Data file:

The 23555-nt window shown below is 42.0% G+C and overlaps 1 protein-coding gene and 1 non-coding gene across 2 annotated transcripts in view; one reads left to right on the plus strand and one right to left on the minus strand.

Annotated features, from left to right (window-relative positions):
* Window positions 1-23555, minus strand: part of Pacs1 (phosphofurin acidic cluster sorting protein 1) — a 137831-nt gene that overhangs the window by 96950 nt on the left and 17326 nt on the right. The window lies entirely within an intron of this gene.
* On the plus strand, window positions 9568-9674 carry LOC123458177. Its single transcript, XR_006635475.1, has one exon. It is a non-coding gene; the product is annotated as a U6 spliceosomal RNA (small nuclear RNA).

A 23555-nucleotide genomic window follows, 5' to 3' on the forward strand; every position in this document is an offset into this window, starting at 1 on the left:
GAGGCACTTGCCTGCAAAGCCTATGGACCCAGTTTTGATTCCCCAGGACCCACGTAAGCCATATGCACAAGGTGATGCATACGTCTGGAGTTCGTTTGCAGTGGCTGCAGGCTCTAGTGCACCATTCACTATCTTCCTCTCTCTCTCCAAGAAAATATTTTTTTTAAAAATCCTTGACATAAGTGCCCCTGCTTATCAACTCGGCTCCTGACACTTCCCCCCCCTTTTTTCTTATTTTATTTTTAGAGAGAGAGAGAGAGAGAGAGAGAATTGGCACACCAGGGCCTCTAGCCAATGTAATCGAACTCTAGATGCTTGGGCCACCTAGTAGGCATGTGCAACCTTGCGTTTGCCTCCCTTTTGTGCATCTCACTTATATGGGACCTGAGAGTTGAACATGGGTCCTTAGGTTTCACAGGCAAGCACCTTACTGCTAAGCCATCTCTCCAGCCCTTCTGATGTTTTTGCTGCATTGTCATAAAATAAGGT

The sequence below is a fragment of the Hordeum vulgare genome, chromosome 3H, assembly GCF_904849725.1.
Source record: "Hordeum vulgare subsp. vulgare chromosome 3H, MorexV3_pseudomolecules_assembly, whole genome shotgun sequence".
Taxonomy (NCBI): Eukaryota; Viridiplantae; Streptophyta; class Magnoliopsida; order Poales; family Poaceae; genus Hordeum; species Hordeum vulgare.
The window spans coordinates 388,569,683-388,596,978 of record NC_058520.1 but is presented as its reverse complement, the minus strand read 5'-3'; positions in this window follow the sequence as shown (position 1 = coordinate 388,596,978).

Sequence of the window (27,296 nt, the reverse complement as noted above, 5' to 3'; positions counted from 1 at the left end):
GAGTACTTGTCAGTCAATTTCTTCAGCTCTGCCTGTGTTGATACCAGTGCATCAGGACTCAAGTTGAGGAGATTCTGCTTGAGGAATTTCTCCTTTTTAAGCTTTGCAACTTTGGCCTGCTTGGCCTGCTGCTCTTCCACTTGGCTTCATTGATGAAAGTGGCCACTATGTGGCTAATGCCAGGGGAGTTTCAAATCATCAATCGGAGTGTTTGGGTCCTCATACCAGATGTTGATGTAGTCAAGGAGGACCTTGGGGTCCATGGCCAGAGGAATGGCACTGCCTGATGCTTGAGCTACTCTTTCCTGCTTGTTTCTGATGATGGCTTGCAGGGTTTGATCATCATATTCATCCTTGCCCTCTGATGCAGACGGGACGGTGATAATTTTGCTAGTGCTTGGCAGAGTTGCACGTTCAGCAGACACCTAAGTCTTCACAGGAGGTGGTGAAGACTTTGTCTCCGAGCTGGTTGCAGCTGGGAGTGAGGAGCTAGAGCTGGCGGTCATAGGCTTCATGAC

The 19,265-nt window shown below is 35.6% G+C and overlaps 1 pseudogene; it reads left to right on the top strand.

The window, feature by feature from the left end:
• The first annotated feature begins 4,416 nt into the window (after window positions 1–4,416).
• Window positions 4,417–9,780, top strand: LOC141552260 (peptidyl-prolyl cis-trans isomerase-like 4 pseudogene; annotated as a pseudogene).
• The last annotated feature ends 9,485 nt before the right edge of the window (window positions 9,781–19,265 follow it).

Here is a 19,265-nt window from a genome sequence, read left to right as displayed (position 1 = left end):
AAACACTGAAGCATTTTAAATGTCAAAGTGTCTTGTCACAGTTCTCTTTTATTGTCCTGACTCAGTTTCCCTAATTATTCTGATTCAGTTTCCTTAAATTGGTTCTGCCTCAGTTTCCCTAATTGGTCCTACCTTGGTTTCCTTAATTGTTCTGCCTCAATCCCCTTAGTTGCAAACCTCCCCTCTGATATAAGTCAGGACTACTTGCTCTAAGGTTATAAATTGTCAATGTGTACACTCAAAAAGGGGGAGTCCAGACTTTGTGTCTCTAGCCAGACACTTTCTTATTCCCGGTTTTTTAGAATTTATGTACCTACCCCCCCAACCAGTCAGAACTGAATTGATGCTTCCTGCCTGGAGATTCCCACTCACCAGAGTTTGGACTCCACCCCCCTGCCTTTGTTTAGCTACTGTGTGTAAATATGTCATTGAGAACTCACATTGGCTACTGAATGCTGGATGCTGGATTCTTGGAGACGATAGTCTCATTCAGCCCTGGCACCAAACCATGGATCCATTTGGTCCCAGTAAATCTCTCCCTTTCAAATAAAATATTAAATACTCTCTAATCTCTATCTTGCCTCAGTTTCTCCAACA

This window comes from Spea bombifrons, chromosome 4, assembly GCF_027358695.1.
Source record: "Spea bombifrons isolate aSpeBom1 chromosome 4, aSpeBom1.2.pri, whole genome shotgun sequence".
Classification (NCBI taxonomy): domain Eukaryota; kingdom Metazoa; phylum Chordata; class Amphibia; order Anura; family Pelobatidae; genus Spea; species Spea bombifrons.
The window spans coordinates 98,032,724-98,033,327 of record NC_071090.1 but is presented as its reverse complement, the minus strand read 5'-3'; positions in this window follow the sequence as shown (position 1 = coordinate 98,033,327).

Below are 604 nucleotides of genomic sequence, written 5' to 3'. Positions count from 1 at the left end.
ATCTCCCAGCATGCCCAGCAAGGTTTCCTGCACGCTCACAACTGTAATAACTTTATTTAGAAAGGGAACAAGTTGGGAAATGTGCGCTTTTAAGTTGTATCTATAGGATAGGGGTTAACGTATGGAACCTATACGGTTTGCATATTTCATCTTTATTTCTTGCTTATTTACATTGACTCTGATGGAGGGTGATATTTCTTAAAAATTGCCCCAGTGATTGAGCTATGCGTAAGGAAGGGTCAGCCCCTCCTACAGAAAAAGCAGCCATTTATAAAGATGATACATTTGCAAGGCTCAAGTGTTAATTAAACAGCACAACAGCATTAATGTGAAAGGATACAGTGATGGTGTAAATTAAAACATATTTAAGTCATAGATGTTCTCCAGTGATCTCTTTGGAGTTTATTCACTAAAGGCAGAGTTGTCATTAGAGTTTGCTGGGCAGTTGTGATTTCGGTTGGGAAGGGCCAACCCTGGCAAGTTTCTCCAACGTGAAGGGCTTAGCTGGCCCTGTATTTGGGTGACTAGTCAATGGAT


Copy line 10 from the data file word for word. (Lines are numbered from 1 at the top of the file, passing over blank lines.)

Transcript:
The window spans coordinates 388,569,683-388,596,978 of record NC_058520.1 but is presented as its reverse complement, the minus strand read 5'-3'; positions in this window follow the sequence as shown (position 1 = coordinate 388,596,978).